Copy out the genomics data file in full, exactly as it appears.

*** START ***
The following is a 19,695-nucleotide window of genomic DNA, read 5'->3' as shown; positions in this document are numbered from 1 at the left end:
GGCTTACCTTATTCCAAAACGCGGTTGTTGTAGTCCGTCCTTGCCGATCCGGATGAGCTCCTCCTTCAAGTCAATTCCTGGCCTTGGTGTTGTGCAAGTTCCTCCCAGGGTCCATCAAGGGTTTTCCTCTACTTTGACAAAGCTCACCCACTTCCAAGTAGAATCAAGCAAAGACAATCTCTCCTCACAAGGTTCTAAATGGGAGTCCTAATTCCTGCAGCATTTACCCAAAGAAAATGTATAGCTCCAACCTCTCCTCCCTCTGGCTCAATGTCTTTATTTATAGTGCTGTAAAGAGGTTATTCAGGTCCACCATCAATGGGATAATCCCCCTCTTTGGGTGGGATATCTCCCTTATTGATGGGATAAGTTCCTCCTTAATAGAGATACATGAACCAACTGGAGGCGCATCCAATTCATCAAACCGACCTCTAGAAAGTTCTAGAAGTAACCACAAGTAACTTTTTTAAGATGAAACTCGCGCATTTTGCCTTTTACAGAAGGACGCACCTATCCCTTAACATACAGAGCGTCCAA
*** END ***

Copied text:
The following is a 19,695-nucleotide window of genomic DNA, read 5'->3' as shown; positions in this document are numbered from 1 at the left end:
GGCTTACCTTATTCCAAAACGCGGTTGTTGTAGTCCGTCCTTGCCGATCCGGATGAGCTCCTCCTTCAAGTCAATTCCTGGCCTTGGTGTTGTGCAAGTTCCTCCCAGGGTCCATCAAGGGTTTTCCTCTACTTTGACAAAGCTCACCCACTTCCAAGTAGAATCAAGCAAAGACAATCTCTCCTCACAAGGTTCTAAATGGGAGTCCTAATTCCTGCAGCATTTACCCAAAGAAAATGTATAGCTCCAACCTCTCCTCCCTCTGGCTCAATGTCTTTATTTATAGTGCTGTAAAGAGGTTATTCAGGTCCACCATCAATGGGATAATCCCCCTCTTTGGGTGGGATATCTCCCTTATTGATGGGATAAGTTCCTCCTTAATAGAGATACATGAACCAACTGGAGGCGCATCCAATTCATCAAACCGACCTCTAGAAAGTTCTAGAAGTAACCACAAGTAACTTTTTTAAGATGAAACTCGCGCATTTTGCCTTTTACAGAAGGACGCACCTATCCCTTAACATACAGAGCGTCCAA